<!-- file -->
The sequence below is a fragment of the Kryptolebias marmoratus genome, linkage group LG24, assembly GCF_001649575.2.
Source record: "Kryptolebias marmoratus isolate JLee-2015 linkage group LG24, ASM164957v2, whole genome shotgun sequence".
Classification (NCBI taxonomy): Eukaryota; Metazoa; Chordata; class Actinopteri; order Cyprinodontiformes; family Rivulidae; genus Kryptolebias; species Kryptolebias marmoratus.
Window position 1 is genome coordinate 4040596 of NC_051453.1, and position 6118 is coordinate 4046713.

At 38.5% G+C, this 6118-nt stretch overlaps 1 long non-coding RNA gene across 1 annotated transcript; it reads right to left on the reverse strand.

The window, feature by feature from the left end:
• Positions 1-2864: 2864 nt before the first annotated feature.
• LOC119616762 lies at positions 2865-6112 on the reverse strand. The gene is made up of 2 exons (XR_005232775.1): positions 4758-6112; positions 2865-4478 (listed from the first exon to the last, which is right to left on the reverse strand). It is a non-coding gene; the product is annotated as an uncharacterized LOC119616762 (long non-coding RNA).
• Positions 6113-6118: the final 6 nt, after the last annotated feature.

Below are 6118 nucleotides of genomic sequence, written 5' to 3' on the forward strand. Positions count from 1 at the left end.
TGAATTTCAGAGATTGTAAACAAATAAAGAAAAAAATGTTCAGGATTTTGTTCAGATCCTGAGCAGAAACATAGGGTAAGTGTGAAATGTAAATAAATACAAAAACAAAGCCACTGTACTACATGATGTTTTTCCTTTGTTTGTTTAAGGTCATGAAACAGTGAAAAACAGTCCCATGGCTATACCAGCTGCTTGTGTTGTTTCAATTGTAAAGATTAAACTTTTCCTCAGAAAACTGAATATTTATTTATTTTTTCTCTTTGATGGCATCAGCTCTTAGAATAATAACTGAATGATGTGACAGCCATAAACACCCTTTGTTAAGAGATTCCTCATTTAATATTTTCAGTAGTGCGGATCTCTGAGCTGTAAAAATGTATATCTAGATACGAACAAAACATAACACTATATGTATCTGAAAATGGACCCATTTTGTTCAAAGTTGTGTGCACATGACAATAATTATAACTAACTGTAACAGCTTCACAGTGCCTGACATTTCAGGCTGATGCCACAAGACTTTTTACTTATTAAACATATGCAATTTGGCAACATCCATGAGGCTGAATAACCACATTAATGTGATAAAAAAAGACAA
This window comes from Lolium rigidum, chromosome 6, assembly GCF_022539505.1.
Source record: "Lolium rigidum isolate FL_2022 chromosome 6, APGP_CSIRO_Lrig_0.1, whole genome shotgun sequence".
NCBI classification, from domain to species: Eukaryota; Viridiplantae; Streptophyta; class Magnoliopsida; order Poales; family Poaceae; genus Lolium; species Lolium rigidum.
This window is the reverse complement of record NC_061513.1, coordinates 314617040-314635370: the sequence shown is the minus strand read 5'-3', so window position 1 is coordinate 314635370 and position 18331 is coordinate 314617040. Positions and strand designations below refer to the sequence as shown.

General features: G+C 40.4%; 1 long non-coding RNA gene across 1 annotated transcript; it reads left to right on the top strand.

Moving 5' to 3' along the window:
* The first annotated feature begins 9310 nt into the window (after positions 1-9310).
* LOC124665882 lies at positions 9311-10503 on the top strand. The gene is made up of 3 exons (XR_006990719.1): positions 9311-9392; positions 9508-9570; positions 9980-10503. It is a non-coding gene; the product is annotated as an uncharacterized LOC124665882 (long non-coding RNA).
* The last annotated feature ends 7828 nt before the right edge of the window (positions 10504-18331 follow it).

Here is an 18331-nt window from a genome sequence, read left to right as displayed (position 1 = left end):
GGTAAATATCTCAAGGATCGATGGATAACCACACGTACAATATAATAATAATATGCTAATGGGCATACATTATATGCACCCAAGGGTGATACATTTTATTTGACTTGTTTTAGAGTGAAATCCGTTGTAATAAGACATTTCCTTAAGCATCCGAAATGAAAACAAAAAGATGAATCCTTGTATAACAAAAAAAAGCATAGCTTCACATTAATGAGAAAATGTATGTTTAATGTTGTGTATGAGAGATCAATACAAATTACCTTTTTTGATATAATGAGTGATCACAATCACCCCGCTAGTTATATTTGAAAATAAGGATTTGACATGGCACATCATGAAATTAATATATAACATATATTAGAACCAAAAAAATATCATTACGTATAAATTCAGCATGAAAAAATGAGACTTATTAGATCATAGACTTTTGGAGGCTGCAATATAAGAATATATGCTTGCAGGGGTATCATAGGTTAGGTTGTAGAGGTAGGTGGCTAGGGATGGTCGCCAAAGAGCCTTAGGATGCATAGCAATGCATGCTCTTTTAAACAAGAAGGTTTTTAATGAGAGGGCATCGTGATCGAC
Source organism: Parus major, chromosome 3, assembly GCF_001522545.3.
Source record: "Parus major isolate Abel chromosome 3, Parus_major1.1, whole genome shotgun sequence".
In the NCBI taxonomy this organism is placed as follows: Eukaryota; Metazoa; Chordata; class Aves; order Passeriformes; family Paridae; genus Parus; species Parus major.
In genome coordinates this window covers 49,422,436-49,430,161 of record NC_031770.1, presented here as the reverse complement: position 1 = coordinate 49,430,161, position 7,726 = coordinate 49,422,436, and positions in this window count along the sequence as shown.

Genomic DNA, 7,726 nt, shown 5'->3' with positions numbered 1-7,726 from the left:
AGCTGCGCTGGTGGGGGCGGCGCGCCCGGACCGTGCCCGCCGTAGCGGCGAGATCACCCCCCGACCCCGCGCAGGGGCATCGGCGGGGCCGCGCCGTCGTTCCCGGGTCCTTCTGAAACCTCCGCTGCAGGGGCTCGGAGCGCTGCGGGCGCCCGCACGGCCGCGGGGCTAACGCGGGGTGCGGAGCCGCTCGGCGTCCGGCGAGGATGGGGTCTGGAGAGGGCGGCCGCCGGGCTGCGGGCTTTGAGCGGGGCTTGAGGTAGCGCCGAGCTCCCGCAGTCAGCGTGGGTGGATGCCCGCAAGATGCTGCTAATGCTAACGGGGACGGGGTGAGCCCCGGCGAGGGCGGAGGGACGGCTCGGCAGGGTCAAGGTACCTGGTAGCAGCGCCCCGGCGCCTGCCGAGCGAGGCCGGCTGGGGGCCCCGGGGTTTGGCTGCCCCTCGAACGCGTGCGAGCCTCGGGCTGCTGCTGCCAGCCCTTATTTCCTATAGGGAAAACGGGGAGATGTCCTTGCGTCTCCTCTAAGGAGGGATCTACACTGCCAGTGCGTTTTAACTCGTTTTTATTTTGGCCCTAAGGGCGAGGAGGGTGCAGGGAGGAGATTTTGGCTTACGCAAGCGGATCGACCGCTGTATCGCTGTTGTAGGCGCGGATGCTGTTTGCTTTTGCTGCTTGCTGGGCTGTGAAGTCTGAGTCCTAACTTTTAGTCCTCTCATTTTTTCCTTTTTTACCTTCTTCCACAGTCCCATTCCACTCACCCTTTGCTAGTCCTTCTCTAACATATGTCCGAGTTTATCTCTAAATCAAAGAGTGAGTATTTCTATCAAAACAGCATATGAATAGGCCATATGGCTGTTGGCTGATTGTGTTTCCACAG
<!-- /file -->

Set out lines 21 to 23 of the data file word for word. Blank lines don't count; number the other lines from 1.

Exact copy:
Here is an 18331-nt window from a genome sequence, read left to right as displayed (position 1 = left end):
GGTAAATATCTCAAGGATCGATGGATAACCACACGTACAATATAATAATAATATGCTAATGGGCATACATTATATGCACCCAAGGGTGATACATTTTATTTGACTTGTTTTAGAGTGAAATCCGTTGTAATAAGACATTTCCTTAAGCATCCGAAATGAAAACAAAAAGATGAATCCTTGTATAACAAAAAAAAGCATAGCTTCACATTAATGAGAAAATGTATGTTTAATGTTGTGTATGAGAGATCAATACAAATTACCTTTTTTGATATAATGAGTGATCACAATCACCCCGCTAGTTATATTTGAAAATAAGGATTTGACATGGCACATCATGAAATTAATATATAACATATATTAGAACCAAAAAAATATCATTACGTATAAATTCAGCATGAAAAAATGAGACTTATTAGATCATAGACTTTTGGAGGCTGCAATATAAGAATATATGCTTGCAGGGGTATCATAGGTTAGGTTGTAGAGGTAGGTGGCTAGGGATGGTCGCCAAAGAGCCTTAGGATGCATAGCAATGCATGCTCTTTTAAACAAGAAGGTTTTTAATGAGAGGGCATCGTGATCGAC
Source organism: Parus major, chromosome 3, assembly GCF_001522545.3.